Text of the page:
The family of Alton Sterling—a black man who was gunned down on July 5, 2016, by Baton Rouge, La., police—has filed a wrongful death suit against the city, the Baton Rouge Police Department, the police chief and two officers involved in the encounter. The lawsuit claims that the shooting fit a pattern of racist behavior and excessive force present in the police force.
According to the Associated Press, attorneys for Sterling’s five children planned to file the suit in state court. Sterling was shot six times during a struggle outside a convenience store where he was selling homemade CDs.
Last month, Attorney General Jeff Sessions’ Justice Department, which investigated the shooting, announced that it would not file charges against Officer Blane Salamoni—who was responsible for the fatal shots—or Officer Howie Lake II, who wrestled Sterling to the ground, although he never fired his weapon.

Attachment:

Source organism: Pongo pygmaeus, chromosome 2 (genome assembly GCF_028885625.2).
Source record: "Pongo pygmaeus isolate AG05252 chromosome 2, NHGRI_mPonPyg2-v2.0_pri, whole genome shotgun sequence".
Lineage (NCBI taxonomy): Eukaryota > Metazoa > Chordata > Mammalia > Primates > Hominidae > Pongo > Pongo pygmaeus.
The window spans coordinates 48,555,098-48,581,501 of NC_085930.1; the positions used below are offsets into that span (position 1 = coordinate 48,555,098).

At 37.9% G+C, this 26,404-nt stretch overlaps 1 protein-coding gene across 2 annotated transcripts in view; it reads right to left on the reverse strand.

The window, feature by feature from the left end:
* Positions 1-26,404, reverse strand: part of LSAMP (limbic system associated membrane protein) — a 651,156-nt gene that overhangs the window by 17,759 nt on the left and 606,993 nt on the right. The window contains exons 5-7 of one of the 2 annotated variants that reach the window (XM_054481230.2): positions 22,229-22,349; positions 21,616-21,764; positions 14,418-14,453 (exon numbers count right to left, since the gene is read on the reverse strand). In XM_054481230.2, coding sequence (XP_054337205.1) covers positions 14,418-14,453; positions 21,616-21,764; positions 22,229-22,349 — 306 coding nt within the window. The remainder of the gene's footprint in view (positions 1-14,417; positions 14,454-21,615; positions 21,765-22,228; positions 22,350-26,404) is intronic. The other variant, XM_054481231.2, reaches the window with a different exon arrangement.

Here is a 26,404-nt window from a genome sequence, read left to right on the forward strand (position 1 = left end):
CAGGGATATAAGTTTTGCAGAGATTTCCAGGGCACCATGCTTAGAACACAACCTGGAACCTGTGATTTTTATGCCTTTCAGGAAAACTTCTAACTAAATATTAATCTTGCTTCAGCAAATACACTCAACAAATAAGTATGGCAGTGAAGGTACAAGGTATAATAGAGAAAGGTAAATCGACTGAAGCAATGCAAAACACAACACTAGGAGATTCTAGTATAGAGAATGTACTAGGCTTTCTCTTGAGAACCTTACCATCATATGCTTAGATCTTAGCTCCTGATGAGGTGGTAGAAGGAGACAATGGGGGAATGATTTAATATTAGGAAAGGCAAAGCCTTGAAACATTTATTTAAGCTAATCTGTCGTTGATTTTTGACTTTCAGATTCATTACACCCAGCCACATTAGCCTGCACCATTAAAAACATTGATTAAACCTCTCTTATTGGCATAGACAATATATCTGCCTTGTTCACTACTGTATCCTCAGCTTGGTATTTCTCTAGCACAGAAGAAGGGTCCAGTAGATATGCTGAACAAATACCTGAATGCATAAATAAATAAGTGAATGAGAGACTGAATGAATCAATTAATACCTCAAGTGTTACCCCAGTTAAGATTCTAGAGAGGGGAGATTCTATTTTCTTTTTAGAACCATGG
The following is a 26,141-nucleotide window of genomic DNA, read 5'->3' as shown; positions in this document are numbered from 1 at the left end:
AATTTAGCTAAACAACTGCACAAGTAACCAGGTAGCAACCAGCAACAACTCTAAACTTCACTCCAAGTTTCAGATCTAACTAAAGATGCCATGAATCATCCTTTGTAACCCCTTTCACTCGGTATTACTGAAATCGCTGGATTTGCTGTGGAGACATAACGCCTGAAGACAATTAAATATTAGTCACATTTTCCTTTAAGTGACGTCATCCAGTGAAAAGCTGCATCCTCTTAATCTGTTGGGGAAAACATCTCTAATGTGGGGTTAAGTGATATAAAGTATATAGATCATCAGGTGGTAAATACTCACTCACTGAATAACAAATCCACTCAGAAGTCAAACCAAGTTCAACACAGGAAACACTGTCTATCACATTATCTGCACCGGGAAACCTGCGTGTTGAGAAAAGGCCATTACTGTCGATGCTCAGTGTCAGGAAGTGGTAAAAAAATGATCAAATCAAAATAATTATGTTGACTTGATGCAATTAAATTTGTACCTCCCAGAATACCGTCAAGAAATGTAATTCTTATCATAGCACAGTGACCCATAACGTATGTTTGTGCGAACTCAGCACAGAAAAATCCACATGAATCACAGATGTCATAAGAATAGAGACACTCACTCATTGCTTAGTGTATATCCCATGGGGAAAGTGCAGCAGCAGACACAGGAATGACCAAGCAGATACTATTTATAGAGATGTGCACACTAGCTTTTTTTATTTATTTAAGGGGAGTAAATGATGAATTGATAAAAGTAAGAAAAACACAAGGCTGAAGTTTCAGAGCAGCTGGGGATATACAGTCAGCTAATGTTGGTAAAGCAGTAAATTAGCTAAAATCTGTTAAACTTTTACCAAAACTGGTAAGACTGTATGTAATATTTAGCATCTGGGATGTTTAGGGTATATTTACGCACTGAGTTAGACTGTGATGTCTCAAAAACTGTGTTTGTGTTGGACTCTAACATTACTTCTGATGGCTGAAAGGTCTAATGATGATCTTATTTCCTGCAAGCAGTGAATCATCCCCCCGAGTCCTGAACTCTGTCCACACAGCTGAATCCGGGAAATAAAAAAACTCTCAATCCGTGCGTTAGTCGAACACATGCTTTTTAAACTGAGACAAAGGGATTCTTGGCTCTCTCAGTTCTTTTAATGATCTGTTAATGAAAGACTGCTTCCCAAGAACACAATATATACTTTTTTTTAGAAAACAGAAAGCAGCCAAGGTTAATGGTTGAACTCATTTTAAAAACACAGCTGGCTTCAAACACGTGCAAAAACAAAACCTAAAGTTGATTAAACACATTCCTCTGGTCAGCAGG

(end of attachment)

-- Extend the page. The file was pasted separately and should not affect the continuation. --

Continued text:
Louisiana Attorney General Jeff Landry’s office, however, has opened its own investigation into the case to see if any state criminal charges will be pursued.
Sterling’s family is seeking unspecified damages in the case, claiming that Sterling’s shooting death was a result of poor training and inadequate police procedures.
Officers responded to the scene after someone called to complain that Sterling was selling CDs out of a car in the parking lot of the Triple S Food Mart and had allegedly threatened the caller with a gun.
Officers first deployed a stun gun and tackled him to the ground. Officers then said they thought that Sterling was reaching for a weapon, prompting Salamoni to fire multiple times.
Both officers are still on administrative leave, according to AP.
Read more at the Associated Press.